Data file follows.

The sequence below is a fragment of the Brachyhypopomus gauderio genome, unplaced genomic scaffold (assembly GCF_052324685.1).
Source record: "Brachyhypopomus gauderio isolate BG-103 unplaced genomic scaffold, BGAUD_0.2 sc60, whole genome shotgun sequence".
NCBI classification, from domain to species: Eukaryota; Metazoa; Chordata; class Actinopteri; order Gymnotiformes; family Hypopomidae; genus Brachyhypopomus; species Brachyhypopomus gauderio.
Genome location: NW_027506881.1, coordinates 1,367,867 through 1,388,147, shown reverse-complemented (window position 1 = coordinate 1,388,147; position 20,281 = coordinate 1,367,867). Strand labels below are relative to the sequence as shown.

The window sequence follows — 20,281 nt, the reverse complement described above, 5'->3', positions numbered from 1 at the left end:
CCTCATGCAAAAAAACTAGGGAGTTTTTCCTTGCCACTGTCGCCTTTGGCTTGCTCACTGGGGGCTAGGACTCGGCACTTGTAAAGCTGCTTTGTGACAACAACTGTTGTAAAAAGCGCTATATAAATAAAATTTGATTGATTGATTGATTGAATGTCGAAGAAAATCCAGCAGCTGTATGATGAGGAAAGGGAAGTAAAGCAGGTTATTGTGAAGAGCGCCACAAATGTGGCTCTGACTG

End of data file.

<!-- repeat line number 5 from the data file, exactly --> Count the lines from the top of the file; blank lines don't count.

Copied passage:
The window sequence follows — 20,281 nt, the reverse complement described above, 5'->3', positions numbered from 1 at the left end: